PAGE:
PORT ST. LUCIE, Fla. -- At the All-Star Game last summer in Cleveland, Hall of Famer Pedro Martinez approached Jacob deGrom with a piece of advice. deGrom, Martinez noticed, seemed more frustrated than usual on the mound. He advised the younger pitcher to calm down, relax, have some fun out
PORT ST. LUCIE, Fla. -- At the All-Star Game last summer in Cleveland, Hall of Famer Pedro Martinez approached Jacob deGrom with a piece of advice. deGrom, Martinez noticed, seemed more frustrated than usual on the mound. He advised the younger pitcher to calm down, relax, have some fun out there.
Six months later, deGrom crossed paths with Martinez again, this time at the Baseball Writers’ Association of America’s annual awards dinner in New York City. As one of only 11 pitchers in Major League history to win back-to-back Cy Young Awards, Martinez was there to present the plaque to the latest member of that club: deGrom. The two got to chatting.
“It was funny, because when I saw him, I actually thanked him,” deGrom said. “I do feel like [that talk] helped. … I try to learn from whoever I can.”
For deGrom, such lessons have given way to historic results. When he arrived at the Mets’ Spring Training facility earlier this month, deGrom did so with a clear individual goal: to win a third consecutive Cy Young Award. Not even Martinez managed that during his Hall of Fame career. (Only Greg Maddux and Randy Johnson did, and both went on to win a fourth straight plaque en route to Cooperstown).
Is a third consecutive National League Cy Young Award for deGrom statistically improbable? Perhaps. But, at this point, anything seems possible for a pitcher who is 31 years old, still squarely in his prime and hellbent on leading the Mets back to the postseason.
“That’s how he is,” manager Luis Rojas said. “That’s why he’s so good.”
Growing up in Central Florida, deGrom spent so much time outside that he didn’t watch much professional baseball. His time was spent playing the game, working on a cattle ranch or riding dirt bikes around his rural surroundings. When he did flip on baseball, deGrom focused mostly on position players. As a college shortstop, he looked up to hitters, not pitchers.
Only recently, as he began ascending various lists of baseball royalty, did deGrom gain a fuller understanding of Major League pitching history. People began comparing him to Tom Seaver. To Dwight Gooden. To Jerry Koosman. And that was just in-house. Outside of New York, deGrom earned comparisons to Martinez, Clayton Kershaw, Max Scherzer and others.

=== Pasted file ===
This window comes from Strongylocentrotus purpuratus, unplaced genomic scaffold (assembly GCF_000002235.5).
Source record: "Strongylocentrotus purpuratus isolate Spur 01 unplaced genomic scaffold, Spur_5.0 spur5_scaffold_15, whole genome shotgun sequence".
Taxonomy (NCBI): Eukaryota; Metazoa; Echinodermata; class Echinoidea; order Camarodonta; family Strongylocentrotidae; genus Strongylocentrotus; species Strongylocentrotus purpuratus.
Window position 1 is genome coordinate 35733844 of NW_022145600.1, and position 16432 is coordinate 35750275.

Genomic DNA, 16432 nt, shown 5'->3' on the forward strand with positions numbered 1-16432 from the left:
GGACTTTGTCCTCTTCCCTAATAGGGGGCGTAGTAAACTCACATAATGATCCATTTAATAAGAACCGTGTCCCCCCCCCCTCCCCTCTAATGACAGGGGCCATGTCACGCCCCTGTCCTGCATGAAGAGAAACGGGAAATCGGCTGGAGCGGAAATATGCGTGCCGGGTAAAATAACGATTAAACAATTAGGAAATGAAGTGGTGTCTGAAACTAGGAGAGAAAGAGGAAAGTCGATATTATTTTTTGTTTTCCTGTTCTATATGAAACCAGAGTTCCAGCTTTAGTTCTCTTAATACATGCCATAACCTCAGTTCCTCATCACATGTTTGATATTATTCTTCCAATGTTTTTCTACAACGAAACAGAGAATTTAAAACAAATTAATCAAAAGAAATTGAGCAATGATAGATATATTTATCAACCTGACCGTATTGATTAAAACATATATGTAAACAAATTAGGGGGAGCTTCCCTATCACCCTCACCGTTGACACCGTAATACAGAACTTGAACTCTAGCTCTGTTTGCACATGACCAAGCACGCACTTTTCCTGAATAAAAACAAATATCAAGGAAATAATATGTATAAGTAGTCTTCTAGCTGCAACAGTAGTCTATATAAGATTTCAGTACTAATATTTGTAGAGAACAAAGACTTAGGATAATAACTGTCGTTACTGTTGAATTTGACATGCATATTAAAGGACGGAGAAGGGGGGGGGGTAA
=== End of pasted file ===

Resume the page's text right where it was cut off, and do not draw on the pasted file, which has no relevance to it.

When legends offered advice, deGrom listened. During a rough patch in 2017, Hall of Famer John Smoltz told deGrom about his habit of throwing two bullpen sessions between starts instead of the usual one. deGrom adopted that into his routine to significant effect. He has soaked up plenty of knowledge over the years from Gooden, who presented deGrom with his first Cy Young plaque, and more recently from Martinez. As good as deGrom is -- and he’s very, very good, with an MLB-leading 2.05 ERA the past two seasons -- he continues to seek an edge.
“I think it’s just a respect for the game and the guys who paved the way for us, played before us and were really good,” deGrom said. “If they can help me at all, that’s a plus.”
In deGrom’s eyes, he’s not yet in the same orbit as Hall of Famers like Martinez or Smoltz. The reality is that he’s rapidly closing ground, with a machinelike work ethic that he’s tweaked to near-perfection. As usual, deGrom barely took any time off after the 2019 season, resuming games of catch with his father, Tony, mere weeks after returning to his home in Deland, Fla. When deGrom reported to Spring Training, one of the first things he did was hunt down new pitching coach Jeremy Hefner, an assistant with the Twins last season.
Minnesota was one of the few teams to hit deGrom well, scoring six runs against him in his third start of the season. That began a run of three poor outings for deGrom, along with murmurs of pitch-tipping. Because he didn’t believe it at the time, deGrom felt vindicated when Hefner assured him the Twins had nothing on him.
It is that attention to detail, that willingness to adapt despite his historic run of success, that makes deGrom capable of even more. Unlike last spring, deGrom has no contract concerns -- he’s entering the second season of his five-year, $137.5 million extension -- nor undue pressure to prove he’s not a fluke. Regardless of whether deGrom wins it, contending for a third straight Cy Young Award seems probable as he continues his merciless pursuit of success.
“I would like to think there’s better to come, but who knows?” deGrom said. “You’ve got to go out there and play.”
Anthony DiComo has covered the Mets for MLB.com since 2007. Follow him on Twitter @AnthonyDiComo, Instagram and Facebook.